Closer look: Beaver Bridge reopened after inspection
Beaver Bridge was reopened Thursday following an inspection by the Arkansas Department of Transportation after two buses exceeding the structure’s weight limit drove across it Saturday, Oct. 13. A video recording of the buses crossing the bridge was shared on Facebook.
A press release issued by the transportation department Thursday says bridge engineers completed their review Wednesday, Oct. 17, following a special inspection. It says crews have also completed scheduled maintenance of the structure, and the bridge opened to traffic shortly after noon Thursday.
Spokesman Danny Straessle said the transportation department has had a crew doing routine maintenance on Beaver Bridge since Oct. 1.
“We already had a crew out there. Then the video surfaced over the weekend,” he said. “Monday morning, they went out to take a look if there were any obvious signs of damage, like broken boards, bolts missing or things like that.”
Straessle said the crew didn’t find anything, so preliminary indications were that there wasn’t anything unusual. However, he said the video of the buses crossing triggered a special inspection.
“We did dispatch a bridge inspection team from our heavy bridge maintenance group,” he said. “They are the ones trained on what to look for and get a more in-depth analysis. They did what we call a ‘special inspection,’ which did yield some areas that required a closer look by an actual bridge engineer.”
Straessle continued, “It does not necessarily mean that anything we find is attributable to the buses.”
He said the engineers had to determine if what they were seeing was already there and would have been found during the department’s annual inspection or if it occurred because of the two buses crossing.
The issue with the buses crossing, he said, is that Beaver Bridge is rated for a 10-ton weight limit, and the buses each weigh about 54,000 pounds, or 27 tons, when fully loaded at capacity.
“That’s more than twice the loaded limit,” Straessle said. “The bridge will hold a little more than 10 tons. We set it at that limit because we don’t want regular traffic of more than 10 tons crossing that bridge and putting that kind of continuous strain on the structural members.”
The historic bridge was constructed in 1949, he said, out of cast iron rather than structural steel. As a result, he said the transportation department has to have new parts fabricated when they have to replace them.
“That makes it a bit tricky, but we’ve been maintaining this bridge for a long time so we’re pretty good at that,” he said. “Based on what the engineers find, if there are some structural members that need to be replaced then the bridge would continue its closure while that work is being performed.”
Straessle continued, “It’s good that we were already out there performing routine maintenance because we’ve pretty much got what we need out there already. Once an analysis is confirmed by the bridge engineers then we will formulate a plan and execute it.”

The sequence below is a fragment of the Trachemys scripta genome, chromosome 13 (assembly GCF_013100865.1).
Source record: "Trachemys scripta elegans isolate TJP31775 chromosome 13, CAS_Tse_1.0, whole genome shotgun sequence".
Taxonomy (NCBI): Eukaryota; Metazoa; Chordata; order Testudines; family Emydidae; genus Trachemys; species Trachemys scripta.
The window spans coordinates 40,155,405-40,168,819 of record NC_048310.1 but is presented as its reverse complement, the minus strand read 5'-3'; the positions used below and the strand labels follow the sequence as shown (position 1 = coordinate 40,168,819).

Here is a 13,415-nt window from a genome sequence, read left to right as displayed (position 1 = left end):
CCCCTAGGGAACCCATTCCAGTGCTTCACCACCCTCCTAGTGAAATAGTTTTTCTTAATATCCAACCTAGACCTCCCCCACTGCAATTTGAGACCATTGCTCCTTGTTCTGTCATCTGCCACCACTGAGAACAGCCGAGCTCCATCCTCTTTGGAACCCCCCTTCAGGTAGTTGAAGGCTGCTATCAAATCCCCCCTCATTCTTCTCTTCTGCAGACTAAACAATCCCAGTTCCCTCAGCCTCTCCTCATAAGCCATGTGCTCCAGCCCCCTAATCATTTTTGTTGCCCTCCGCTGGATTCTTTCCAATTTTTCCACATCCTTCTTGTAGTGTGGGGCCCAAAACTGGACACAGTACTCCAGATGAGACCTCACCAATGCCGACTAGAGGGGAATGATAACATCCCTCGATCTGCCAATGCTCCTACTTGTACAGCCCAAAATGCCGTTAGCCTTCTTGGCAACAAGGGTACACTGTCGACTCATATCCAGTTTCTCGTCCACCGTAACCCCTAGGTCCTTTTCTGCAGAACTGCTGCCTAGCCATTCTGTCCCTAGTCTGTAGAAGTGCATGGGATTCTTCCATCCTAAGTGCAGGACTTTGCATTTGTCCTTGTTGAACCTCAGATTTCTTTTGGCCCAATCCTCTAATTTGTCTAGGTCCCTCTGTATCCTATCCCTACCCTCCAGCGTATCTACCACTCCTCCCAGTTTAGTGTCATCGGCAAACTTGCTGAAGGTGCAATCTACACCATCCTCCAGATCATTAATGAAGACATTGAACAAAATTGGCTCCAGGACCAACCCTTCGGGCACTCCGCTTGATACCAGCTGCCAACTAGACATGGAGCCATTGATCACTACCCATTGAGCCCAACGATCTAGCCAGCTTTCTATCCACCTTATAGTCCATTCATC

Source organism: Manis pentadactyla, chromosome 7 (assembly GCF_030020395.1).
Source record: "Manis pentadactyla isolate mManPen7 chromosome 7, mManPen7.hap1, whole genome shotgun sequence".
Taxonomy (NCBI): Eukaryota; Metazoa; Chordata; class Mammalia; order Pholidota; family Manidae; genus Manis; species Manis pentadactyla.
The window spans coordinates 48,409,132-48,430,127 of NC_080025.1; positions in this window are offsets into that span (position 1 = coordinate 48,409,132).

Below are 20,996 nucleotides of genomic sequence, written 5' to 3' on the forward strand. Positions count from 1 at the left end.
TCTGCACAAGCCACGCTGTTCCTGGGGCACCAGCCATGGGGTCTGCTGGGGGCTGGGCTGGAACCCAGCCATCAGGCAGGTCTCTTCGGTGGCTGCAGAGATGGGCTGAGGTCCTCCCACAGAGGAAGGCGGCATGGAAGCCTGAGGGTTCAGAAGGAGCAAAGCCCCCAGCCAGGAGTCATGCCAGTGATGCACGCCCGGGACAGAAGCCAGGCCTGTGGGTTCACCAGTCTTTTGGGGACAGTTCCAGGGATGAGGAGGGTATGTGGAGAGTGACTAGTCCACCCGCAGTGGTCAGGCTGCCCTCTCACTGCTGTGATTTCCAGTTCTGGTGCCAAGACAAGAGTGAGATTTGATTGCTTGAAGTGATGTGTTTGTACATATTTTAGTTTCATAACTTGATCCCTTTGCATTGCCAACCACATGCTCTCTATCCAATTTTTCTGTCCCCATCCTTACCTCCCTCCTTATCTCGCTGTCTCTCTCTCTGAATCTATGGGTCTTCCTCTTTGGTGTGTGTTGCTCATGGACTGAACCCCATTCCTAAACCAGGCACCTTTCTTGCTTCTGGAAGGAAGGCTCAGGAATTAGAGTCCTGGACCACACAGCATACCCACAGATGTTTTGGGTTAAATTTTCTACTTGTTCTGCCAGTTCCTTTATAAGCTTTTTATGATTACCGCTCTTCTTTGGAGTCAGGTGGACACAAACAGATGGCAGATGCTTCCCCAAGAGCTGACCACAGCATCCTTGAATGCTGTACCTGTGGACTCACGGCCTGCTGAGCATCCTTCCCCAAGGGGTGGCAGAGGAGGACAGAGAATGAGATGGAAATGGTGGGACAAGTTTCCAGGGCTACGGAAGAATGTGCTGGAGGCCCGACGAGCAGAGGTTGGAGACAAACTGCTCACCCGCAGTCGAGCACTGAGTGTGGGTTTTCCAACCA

He said people have been concerned with how the bridge dips down in the video as the buses cross.
“In the video, you see the bridge ‘deflect,’ or dip down,” he said. “It’s supposed to do that. This is a suspension bridge. None of our bridges are rigid. They all move. You may not be able to feel it when you drive over, but if you were a pedestrian walking over a bridge as the cars drive over it you would feel the bridge deflecting.”
Straessle continued, “You want it to do that. You don’t want it to be rigid. We weren’t necessarily concerned about the amount of deflection we saw in the video. It was more so knowing that the bus probably weighed twice what we had posted.”
He said that is the concern the transportation department is investigating.
“We’re going to take a look at it and see what we can find,” he said. “We appreciate the community’s patience while we get that done. They’re no strangers to the bridge being out of service. This is just another time that it has to be out of service while we see what we need to do.”
Straessle said Beaver Bridge was out of service for a length of time after heavy flooding in the spring of 2017.
“There was all kind of debris pushed up against that thing,” he said. “It was amazing the pressure that it withstood from the water coursing through it with the debris. That’s a testament to the durability of the construction of that bridge.”
Straessle continued, “It’s been through a lot. This is probably not the first time overweight vehicles have crossed that bridge, and we’ve heard reports in the past. But this is the first one where you have video evidence of something like that happening.”
Maj. George Frye, the sheriff’s chief deputy, said Wednesday that the Carroll County Sheriff’s Office has identified the company that operates the two buses and has turned its reports over to the Arkansas Highway Police. The investigation is still active, he said.